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I want to see how Customer satisfaction is related to the following variables (survey metrics): Average response time, Drop off Rate, Click through rate, Number of Active users etc, Number of surveys filled in person etc. , so all numeric fields basically. I have come across different methods; linear regression, Logistic regression etc but not sure which to use. These predictor variables are correlated, for example the higher the Click through rate, the lower the average response time, and the lower the Drop off rate.
Also could I please get an approximation of how many training observations would generally be needed for such a model, I know it depends on the data but whats considered the bare minimum? Please help me pick the right approach, thanks!

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closed as too broad by kjetil b halvorsen, mdewey, Michael Chernick, Jeremy Miles, StatsStudent Jan 12 at 0:23

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  • $\begingroup$ Show us what you have done so far. $\endgroup$ – user2974951 Jan 9 at 12:11
  • $\begingroup$ I do not actually have data for these metrics right now, (will do so in the near future when enough customers start using the platform), I wanted to get an idea of which method to use $\endgroup$ – Ray92 Jan 9 at 12:21
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    $\begingroup$ Without data we are just handwaiving here, anyway what model you use will depend on what the objective is, if satisfaction is a numeric variable then you would use linear regression. $\endgroup$ – user2974951 Jan 9 at 12:48
  • $\begingroup$ @user2974951 would you really want to use linear regression if the assumptions of linear regression weren't met even after remediation efforts? $\endgroup$ – StatsStudent Jan 12 at 0:22
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The choice between linear and logistic regression depends on how the dependent variable is measured. Is it a Likert type scale? Then ordinal logistic is a good starting point. If it is continuous (or nearly so - say a 0 to 100 rating) then linear regression is the starting place.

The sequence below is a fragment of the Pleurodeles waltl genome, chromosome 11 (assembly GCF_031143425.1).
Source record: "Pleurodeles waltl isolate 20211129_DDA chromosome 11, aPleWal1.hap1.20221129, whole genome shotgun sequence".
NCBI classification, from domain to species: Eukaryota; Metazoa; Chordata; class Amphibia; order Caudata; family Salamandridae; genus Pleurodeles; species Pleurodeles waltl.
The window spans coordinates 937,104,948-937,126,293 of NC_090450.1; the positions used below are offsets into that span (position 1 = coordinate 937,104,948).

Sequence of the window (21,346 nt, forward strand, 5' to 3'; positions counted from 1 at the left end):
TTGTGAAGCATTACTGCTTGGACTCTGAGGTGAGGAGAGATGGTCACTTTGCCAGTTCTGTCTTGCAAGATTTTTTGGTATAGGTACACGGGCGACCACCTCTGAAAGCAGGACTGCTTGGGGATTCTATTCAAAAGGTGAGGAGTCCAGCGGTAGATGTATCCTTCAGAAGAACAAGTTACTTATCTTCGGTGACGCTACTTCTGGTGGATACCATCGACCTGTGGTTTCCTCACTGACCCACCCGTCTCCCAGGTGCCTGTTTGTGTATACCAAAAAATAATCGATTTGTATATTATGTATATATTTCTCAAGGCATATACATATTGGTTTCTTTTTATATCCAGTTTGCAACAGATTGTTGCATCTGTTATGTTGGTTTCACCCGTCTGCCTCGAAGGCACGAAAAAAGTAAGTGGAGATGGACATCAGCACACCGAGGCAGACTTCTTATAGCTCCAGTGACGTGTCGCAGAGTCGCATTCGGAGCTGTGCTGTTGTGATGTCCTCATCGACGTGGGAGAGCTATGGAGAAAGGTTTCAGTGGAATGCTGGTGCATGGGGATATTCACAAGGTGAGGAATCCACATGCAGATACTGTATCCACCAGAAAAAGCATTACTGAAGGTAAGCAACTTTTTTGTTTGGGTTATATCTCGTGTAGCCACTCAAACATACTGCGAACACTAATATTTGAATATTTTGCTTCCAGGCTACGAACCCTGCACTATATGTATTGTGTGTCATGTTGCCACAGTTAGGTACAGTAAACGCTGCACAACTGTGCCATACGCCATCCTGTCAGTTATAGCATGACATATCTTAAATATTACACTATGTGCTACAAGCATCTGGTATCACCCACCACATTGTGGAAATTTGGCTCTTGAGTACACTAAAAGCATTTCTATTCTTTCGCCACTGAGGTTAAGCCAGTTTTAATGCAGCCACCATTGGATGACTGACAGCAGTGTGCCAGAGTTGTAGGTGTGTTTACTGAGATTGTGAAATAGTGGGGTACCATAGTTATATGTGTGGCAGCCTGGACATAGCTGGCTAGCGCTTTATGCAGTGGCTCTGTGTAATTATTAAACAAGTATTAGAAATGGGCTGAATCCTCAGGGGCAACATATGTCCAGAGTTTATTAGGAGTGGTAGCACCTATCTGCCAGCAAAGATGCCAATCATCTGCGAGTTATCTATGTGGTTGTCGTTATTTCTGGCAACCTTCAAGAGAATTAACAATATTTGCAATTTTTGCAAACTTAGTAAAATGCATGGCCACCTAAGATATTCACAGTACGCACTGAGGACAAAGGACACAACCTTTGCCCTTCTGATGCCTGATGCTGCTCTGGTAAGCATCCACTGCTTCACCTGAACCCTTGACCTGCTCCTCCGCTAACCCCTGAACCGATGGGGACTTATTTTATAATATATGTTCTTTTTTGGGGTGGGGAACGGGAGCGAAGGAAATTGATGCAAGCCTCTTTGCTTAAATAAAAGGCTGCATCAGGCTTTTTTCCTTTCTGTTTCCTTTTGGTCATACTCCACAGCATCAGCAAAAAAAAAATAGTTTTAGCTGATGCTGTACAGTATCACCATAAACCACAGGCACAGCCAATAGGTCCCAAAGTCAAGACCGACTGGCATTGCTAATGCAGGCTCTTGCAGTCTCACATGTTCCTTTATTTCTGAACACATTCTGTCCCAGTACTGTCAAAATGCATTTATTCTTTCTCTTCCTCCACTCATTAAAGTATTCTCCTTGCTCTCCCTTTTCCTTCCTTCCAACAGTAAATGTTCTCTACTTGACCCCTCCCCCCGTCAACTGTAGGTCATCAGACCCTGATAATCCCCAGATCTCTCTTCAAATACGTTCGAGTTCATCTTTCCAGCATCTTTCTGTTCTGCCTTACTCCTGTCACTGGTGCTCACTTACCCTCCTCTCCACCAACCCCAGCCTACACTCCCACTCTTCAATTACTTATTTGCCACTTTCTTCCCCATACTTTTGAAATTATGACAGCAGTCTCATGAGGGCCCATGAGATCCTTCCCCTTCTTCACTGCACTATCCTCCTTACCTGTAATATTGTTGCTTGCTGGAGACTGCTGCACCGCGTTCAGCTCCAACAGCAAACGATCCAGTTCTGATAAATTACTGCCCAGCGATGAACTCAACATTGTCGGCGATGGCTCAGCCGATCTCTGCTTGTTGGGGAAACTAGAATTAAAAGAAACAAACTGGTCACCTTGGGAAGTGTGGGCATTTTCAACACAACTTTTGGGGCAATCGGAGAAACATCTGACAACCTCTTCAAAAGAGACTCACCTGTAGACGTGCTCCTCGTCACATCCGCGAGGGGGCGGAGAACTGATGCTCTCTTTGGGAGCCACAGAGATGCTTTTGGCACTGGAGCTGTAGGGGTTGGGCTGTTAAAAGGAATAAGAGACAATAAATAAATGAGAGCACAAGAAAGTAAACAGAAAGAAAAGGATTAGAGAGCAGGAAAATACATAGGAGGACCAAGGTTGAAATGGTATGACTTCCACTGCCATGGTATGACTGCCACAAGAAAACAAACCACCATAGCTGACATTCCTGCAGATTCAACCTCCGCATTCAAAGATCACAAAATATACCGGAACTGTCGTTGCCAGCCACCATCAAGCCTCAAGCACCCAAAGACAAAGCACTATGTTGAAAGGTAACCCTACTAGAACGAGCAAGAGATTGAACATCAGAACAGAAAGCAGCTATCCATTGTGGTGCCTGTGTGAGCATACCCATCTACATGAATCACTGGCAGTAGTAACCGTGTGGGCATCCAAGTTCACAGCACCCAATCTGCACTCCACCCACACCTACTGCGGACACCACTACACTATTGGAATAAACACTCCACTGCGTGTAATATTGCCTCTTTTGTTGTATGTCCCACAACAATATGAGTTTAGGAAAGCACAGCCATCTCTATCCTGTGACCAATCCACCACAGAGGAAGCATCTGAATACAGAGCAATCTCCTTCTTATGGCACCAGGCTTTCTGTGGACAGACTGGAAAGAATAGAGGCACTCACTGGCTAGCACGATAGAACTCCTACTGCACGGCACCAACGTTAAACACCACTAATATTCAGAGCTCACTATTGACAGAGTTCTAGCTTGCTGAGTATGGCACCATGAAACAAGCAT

The correlated independent variables may indicate coliearity. Without data there is no way to tell.

The number of observations needed depends on what you are trying to find out, how big your effect size is, what statistical method you wind up using, how many independent variables you have and so on. There are packages to try to figure this out for you - look up power analysis.

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  • $\begingroup$ Hi thanks, if I am using a 0 to 100 rating, why should I stick to linear regression? for example wouldn't a Random forest regression also be suitable. And if I have 5 variables (with correlation between them, so they wouldn't be called independent?) approximately how many observations would be needed? I read somewhere that 10 observations per variable is sufficient. Is this correct, or do I need a minimum of a couple hundred observations for a reasonably accurate model? Thanks! $\endgroup$ – Ray92 Jan 10 at 14:28
  • $\begingroup$ As I said, the choice between linear and logistic (which you raised in the question) depends on your DV. The fact that there is relation among the independent variables doesn't change the term - they are predictors of your DV. You last point confuses overfitting (too many variables) with power analysis (can I find what I am looking for). $\endgroup$ – Peter Flom Jan 10 at 15:52

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